tcp-request content accept if clienthello

  # no timeout on response inspect delay by default.
  tcp-response content accept if serverhello

  stick on payload_lv(43,1) if clienthello

  # Learn on response if server hello.
  stick store-response payload_lv(43,1) if serverhello

  option ssl-hello-chk
  server server1 192.168.1.1:443 check
  server server2 192.168.1.2:443 check

# Application 2 farm description
backend bk_ssl_application_2
  mode tcp
  balance roundrobin

  # maximum SSL session ID length is 32 bytes.
  stick-table type binary len 32 size 30k expire 30m

  acl clienthello req_ssl_hello_type 1
  acl serverhello rep_ssl_hello_type 2

  # use tcp content accepts to detects ssl client and server hello.
  tcp-request inspect-delay 5s
  tcp-request content accept if clienthello

  # no timeout on response inspect delay by default.
  tcp-response content accept if serverhello

  stick on payload_lv(43,1) if clienthello

  # Learn on response if server hello.
  stick store-response payload_lv(43,1) if serverhello

  option ssl-hello-chk
  server server1 192.168.2.1:443 check
  server server2 192.168.2.2:443 check

# Sorry backend which should invite the user to update its client
backend bk_ssl_default
  mode tcp
  balance roundrobin
  
  # maximum SSL session ID length is 32 bytes.
  stick-table type binary len 32 size 30k expire 30m

  acl clienthello req_ssl_hello_type 1
  acl serverhello rep_ssl_hello_type 2

  # use tcp content accepts to detects ssl client and server hello.
  tcp-request inspect-delay 5s
  tcp-request content accept if clienthello

  # no timeout on response inspect delay by default.
  tcp-response content accept if serverhello

  stick on payload_lv(43,1) if clienthello

  # Learn on response if server hello.
  stick store-response payload_lv(43,1) if serverhello

  option ssl-hello-chk
  server server1 10.0.0.11:443 check
  server server2 10.0.0.12:443 check

Choose a server using SNI: aka SSL routing


The configuration below matches names provided by the SNI extention and choose a server based on it.
If no SNI is provided or we can’t find the expected name, then the traffic is forwarded to server3 which can be used to tell the user to upgrade its software.

# Adjust the timeout to your needs
defaults
  timeout client 30s
  timeout server 30s
  timeout connect 5s

# Single VIP 
frontend ft_ssl_vip
  bind 10.0.0.10:443
  mode tcp

  tcp-request inspect-delay 5s
  tcp-request content accept if { req_ssl_hello_type 1 }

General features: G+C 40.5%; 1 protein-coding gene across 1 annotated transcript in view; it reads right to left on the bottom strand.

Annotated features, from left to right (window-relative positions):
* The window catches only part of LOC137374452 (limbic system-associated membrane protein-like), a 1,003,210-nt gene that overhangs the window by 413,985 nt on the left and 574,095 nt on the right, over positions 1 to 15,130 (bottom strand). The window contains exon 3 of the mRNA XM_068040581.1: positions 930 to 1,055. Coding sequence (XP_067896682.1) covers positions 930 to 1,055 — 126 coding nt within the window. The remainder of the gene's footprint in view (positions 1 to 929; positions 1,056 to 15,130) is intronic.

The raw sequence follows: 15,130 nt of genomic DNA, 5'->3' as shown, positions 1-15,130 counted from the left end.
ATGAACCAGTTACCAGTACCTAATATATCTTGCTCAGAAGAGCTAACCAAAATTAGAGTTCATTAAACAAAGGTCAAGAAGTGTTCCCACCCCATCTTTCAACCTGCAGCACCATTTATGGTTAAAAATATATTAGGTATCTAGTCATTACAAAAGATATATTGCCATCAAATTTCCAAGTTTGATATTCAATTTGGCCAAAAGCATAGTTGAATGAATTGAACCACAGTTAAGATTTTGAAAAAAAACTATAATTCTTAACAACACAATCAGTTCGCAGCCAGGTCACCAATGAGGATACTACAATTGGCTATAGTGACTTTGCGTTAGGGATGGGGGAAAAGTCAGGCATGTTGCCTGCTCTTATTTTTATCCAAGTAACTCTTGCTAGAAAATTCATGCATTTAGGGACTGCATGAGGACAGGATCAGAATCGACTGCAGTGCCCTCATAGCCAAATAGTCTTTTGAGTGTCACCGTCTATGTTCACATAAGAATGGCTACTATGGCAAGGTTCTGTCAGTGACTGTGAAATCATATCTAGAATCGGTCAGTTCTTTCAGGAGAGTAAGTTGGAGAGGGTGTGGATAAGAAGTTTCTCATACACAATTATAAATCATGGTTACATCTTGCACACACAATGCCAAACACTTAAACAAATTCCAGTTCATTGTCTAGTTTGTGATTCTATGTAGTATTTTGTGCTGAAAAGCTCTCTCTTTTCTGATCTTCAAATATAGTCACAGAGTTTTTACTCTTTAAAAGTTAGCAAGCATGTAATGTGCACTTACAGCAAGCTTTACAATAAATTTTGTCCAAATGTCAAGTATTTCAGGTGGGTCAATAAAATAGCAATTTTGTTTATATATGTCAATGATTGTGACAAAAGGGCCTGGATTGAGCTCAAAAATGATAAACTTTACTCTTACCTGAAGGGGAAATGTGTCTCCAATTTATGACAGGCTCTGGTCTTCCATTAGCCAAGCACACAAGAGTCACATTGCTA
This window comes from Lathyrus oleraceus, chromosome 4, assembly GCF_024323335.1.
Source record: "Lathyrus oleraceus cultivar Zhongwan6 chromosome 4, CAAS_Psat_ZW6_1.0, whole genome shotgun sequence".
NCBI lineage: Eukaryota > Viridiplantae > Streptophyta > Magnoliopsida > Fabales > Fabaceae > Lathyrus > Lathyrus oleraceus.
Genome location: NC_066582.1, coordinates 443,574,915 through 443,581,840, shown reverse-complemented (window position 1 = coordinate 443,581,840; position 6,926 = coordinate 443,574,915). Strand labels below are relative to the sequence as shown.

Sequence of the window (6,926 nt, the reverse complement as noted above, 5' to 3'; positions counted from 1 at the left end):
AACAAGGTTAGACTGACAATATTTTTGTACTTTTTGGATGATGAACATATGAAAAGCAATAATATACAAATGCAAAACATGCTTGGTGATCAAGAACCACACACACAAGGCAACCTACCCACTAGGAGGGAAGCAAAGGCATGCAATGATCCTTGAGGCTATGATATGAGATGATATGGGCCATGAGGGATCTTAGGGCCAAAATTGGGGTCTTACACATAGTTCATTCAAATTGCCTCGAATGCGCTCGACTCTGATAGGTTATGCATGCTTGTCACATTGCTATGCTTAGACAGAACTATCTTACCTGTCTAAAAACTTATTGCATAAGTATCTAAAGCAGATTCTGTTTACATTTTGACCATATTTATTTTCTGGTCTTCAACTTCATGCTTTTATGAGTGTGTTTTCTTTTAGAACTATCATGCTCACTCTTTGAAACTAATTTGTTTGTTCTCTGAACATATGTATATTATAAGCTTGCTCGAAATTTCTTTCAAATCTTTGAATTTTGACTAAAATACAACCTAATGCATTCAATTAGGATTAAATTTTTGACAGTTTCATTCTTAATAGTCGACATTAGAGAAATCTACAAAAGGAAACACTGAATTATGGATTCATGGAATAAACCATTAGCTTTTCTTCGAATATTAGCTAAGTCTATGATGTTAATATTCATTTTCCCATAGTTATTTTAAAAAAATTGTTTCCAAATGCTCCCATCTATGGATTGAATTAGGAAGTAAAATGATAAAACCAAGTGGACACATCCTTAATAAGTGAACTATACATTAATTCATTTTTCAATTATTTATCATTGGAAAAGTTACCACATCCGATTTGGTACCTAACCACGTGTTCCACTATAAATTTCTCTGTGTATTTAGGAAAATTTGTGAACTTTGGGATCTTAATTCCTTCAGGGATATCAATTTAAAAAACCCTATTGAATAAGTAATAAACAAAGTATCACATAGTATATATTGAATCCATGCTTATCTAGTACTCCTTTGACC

default_backend bk_ssl_default

# Using SNI to take routing decision
backend bk_ssl_default
  mode tcp

  acl application_1 req_ssl_sni -i application1.domain.com
  acl application_2 req_ssl_sni -i application2.domain.com

  use-server server1 if application_1
  use-server server2 if application_2
  use-server server3 if !application_1 !application_2

  option ssl-hello-chk
  server server1 10.0.0.11:443 check
  server server2 10.0.0.12:443 check
  server server3 10.0.0.13:443 check

Related Links

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Send users to the same server for imap and smtp

Synopsis

You want to use Aloha load balancer in front of a mail platform, relying on HAProxy to achieve load-balancing.
You mail platform delivers IMAP acts as a SMTP relay for your users.
You want your users to use the same server for both protocols in order to take advantage of different caches level (FS cache, authentication, etc…)

Configuration

The HAProxy configuration below explain how to force the SMTP relay for IMAP connected users.
Users relaying mail through SMTP will be connected to any server in the farm using round robin.

frontend ft_smtp
	bind :25
	mode tcp
	default_backend bk_smtp

frontend ft_imap
	bind :143
	mode tcp
	default_backend bk_imap

backend bk_smtp
	mode tcp
	balance roundrobin
	stick match src table bk_imap
	server s1 192.168.1.1:25 check
	server s2 192.168.1.2:25 check

backend bk_imap
	mode tcp
	# imap connections are usually long
	balance leastconn
	stick store-request src
	stick-table type ip size 200k expire 30m
	server s1 192.168.1.1:143 check
	server s2 192.168.1.2:143 check